If the whole Black Sea Fleet were to revolt, the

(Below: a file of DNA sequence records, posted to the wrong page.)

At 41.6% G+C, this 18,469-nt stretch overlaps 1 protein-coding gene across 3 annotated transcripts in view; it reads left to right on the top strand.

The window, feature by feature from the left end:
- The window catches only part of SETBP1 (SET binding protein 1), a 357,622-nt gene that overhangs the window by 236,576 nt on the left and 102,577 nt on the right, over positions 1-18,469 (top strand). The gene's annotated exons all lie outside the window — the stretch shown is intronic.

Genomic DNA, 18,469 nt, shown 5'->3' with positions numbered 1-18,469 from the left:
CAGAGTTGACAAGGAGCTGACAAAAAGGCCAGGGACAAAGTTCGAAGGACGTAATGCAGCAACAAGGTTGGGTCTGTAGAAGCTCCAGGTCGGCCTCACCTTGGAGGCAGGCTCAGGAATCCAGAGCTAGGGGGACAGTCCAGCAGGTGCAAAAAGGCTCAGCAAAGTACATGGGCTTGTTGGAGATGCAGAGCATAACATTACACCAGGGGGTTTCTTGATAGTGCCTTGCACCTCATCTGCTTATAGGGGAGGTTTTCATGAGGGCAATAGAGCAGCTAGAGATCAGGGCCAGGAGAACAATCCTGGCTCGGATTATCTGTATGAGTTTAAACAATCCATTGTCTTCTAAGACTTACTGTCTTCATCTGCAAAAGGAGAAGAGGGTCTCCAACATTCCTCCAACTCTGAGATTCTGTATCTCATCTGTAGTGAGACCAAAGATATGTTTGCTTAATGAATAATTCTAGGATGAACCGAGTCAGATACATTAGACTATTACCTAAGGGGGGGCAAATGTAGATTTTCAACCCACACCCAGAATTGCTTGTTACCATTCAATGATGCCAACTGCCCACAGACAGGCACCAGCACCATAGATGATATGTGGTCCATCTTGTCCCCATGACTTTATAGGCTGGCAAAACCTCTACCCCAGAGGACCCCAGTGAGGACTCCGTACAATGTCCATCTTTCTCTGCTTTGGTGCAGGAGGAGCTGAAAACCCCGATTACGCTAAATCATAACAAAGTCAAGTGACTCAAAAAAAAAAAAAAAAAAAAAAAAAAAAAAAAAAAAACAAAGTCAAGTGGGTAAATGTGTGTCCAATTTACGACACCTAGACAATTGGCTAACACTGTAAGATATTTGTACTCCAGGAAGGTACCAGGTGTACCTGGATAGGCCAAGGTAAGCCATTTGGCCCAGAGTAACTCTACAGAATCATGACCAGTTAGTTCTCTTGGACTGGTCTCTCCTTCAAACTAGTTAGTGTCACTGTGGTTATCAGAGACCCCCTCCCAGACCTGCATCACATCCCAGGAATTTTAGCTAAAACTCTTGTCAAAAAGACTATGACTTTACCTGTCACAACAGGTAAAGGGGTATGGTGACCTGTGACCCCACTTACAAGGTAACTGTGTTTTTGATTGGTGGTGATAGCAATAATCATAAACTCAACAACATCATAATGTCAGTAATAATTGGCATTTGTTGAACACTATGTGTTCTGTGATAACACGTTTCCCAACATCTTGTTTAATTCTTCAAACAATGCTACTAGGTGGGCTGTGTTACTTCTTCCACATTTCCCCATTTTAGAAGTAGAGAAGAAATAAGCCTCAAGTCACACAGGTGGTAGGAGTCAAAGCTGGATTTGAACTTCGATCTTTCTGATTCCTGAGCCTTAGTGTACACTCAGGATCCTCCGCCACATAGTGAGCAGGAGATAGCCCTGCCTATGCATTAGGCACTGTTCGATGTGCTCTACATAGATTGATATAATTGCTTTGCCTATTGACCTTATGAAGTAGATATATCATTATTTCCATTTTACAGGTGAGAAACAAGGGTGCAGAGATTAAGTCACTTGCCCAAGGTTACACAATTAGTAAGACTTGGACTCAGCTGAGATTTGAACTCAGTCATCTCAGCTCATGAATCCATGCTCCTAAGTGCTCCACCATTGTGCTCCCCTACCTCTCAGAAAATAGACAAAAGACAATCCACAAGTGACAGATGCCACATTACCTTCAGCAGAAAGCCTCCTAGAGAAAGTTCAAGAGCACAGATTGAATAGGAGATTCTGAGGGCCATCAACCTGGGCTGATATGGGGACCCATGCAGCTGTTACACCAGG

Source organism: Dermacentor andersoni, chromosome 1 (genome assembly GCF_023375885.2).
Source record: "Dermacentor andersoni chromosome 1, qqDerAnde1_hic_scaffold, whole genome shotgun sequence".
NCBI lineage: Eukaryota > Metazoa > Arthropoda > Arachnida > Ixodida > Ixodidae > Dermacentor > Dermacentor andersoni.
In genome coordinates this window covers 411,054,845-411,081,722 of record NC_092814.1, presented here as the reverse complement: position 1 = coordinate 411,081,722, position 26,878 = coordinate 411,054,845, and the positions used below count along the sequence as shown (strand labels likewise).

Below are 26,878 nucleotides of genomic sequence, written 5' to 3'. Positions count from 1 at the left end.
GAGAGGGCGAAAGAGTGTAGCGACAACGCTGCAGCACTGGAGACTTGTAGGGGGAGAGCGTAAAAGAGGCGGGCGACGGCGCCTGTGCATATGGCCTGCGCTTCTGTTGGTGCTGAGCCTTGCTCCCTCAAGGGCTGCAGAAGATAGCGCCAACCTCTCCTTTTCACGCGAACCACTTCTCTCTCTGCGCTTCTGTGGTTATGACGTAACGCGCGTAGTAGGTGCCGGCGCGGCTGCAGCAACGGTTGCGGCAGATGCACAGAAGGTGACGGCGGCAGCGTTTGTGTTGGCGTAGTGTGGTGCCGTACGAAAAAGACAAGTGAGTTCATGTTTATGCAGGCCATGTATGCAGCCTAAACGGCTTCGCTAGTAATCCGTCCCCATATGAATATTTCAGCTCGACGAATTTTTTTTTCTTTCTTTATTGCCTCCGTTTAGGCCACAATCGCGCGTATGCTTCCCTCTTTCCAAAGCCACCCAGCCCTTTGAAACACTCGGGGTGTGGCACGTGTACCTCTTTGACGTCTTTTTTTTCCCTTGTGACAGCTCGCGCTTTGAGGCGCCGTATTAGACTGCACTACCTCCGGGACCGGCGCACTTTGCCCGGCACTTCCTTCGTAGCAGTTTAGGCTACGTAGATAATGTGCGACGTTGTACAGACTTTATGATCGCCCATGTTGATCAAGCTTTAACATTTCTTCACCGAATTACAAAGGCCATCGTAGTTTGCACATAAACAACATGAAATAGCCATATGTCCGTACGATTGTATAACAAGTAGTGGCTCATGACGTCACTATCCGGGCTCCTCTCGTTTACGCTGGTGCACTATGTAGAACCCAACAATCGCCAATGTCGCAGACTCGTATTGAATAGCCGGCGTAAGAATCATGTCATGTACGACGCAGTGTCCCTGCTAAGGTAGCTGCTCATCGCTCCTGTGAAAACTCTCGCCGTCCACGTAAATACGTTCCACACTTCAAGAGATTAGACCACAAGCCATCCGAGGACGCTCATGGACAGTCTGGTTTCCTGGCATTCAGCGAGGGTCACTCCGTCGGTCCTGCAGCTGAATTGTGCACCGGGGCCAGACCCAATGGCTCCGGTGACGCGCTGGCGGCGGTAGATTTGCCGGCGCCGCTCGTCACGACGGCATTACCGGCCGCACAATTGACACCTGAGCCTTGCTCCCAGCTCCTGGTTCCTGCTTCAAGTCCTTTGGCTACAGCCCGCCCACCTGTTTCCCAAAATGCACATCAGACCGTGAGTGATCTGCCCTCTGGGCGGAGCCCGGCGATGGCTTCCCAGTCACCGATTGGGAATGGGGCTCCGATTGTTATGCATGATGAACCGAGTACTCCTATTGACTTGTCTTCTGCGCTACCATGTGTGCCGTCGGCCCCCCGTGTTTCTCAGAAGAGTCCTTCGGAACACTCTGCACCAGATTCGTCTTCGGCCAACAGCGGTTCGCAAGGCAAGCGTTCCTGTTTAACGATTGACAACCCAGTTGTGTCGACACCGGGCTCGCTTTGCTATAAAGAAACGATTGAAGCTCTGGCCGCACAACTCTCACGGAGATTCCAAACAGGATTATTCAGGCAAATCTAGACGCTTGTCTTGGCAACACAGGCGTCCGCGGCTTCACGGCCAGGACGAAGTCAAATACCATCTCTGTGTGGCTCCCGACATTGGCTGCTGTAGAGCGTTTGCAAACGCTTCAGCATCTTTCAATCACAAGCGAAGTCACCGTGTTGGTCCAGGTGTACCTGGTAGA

situa- tion would be terrible, for the mutinous squadron would menace all Russian ports. The Czar has no other fleet left with which to coerce the mutineers, all Southern Russia is boiling with revolutionary feeling, and a revolutionary leader in possession of Odessa and of the great arsenal at Sebastopol may call entire provinces to arms. The Czar may no doubt appeal for assistance to friendly Powers, declaring his rebellious sailors pirates ; but to do so will be a most dangerous step, besides being an unspeakable humiliation. It should not be forgotten that the paralysis of his Black Sea Fleet, even if mutiny is crushed by aid from outside, will greatly weaken Russian influence at Constantinople, where William II. will for the time reign in almost unquestioned ascendency. The dread of such a naval revolt is increased by the news which comes from Libau on Friday. It appears that the sailors in the naval barracks there rose on Wednesday night, wrecked the barracks, sacked the storehouses, and fired their rifles into the officers' quarters. The telegrams end with the intelligence that artillery and Cossacks have been summoned to put down the mutiny, but the result of the fighting is not reported. The Libau outbreak is remarkable, because it seems to indicate some secret movement throughout the Russian Naval Service. The news of the Odessa outbreak can hardly have reached the public at Libau on Wednesday night. On the other hand, the manner in which the outbreak on the giniaz Potemkin' occurred does not point to a day having been fixed for a general mutiny.